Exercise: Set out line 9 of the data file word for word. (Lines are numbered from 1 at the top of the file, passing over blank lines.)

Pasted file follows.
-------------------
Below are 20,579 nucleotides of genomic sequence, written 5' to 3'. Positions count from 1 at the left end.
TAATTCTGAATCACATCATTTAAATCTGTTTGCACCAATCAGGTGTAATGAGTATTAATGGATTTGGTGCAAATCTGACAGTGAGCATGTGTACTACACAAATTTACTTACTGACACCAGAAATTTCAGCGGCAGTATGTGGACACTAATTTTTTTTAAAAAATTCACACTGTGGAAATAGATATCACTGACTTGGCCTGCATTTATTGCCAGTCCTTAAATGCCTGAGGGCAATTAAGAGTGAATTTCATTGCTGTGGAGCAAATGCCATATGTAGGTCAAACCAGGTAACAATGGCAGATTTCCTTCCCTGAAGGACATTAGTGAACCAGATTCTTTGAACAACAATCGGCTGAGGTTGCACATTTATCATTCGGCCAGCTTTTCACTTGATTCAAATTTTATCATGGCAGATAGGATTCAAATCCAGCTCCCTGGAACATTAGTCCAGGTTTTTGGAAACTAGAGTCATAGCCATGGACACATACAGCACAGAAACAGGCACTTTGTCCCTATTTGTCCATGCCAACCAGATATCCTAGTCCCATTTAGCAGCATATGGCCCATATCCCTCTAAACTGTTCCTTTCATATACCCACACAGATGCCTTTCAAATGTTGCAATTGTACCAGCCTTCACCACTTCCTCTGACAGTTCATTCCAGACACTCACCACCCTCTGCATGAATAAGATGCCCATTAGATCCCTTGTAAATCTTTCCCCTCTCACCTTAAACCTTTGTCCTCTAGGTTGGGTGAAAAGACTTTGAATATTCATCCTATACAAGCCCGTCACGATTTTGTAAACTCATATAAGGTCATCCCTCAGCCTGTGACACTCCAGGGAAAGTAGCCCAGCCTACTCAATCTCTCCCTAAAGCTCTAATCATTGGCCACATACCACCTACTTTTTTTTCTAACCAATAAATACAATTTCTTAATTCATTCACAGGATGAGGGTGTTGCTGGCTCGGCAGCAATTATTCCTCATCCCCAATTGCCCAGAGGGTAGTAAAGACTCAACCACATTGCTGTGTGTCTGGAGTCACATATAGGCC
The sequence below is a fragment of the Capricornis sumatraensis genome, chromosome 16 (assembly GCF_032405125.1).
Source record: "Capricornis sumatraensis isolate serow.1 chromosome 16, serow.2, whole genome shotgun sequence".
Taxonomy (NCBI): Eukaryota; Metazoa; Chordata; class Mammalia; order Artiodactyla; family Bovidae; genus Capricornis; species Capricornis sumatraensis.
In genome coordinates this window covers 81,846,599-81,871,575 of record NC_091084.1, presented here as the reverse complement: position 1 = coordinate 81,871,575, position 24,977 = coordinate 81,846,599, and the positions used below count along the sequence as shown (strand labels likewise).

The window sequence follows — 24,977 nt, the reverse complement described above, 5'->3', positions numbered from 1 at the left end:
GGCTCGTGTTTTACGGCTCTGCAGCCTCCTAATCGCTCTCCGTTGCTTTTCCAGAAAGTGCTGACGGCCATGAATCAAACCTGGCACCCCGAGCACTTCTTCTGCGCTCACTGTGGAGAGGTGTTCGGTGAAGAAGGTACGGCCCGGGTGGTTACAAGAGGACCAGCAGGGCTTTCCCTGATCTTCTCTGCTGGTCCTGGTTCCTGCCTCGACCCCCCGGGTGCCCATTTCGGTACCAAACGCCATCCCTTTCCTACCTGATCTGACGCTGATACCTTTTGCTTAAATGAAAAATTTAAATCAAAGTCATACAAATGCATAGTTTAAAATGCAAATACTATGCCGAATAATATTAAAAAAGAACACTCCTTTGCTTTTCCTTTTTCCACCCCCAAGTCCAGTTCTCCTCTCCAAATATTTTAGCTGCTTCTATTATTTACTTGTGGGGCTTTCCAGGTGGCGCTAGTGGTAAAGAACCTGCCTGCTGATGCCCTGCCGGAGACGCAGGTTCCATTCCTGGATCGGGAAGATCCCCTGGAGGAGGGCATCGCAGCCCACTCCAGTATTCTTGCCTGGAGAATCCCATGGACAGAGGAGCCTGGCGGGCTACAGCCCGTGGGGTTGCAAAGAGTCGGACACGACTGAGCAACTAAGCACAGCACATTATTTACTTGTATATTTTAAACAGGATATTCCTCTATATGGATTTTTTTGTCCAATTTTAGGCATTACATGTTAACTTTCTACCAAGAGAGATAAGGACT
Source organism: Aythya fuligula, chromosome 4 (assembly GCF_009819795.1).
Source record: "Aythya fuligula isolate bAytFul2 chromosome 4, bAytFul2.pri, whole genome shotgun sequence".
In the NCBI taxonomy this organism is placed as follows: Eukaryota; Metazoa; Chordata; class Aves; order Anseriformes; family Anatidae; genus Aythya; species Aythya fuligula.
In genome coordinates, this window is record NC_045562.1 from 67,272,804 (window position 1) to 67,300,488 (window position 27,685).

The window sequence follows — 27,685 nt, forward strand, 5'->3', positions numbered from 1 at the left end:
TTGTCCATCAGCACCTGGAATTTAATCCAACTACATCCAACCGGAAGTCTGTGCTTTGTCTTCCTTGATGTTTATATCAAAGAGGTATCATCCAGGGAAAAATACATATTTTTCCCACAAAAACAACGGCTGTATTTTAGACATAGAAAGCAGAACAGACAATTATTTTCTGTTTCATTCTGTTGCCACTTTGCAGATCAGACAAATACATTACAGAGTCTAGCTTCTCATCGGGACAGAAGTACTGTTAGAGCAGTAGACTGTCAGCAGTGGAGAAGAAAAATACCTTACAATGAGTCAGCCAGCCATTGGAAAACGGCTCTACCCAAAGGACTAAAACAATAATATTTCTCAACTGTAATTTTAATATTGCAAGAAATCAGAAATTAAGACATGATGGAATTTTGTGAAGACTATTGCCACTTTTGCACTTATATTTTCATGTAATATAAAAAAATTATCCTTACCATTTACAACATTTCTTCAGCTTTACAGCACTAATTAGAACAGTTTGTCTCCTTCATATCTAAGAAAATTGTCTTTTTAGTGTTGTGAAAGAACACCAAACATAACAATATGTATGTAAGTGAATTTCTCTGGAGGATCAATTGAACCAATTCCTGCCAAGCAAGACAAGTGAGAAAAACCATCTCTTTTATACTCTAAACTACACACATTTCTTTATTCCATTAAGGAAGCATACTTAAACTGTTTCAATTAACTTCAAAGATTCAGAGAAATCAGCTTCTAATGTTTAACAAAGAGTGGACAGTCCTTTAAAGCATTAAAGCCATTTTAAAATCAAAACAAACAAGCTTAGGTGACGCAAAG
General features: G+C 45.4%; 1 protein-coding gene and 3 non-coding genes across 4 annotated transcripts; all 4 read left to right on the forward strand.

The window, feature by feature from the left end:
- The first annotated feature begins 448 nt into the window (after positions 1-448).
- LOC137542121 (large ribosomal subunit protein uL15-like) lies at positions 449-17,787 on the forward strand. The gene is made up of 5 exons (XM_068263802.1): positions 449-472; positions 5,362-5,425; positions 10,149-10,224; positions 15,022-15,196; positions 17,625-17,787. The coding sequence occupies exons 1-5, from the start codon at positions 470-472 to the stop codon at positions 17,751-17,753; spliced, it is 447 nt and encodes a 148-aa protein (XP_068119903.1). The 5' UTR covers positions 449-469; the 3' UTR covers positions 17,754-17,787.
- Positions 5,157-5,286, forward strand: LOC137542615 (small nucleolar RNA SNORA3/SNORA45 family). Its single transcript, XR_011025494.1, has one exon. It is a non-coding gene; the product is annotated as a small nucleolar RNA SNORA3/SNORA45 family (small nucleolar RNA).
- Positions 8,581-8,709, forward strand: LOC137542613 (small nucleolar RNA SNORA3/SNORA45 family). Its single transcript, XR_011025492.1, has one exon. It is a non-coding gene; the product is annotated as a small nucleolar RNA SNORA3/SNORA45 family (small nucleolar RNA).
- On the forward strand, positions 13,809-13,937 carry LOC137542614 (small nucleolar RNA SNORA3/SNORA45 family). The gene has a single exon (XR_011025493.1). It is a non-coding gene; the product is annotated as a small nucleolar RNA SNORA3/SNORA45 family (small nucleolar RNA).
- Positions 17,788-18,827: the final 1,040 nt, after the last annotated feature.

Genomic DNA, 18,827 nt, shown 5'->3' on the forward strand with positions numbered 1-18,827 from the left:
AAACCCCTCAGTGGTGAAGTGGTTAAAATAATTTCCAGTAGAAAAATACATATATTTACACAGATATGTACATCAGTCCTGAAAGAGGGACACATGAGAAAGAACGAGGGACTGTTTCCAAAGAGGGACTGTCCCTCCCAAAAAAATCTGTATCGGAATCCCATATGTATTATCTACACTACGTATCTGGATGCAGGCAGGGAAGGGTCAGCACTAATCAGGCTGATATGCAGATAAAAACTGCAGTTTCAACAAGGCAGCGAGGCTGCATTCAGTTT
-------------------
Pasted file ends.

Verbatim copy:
Source organism: Aythya fuligula, chromosome 4 (assembly GCF_009819795.1).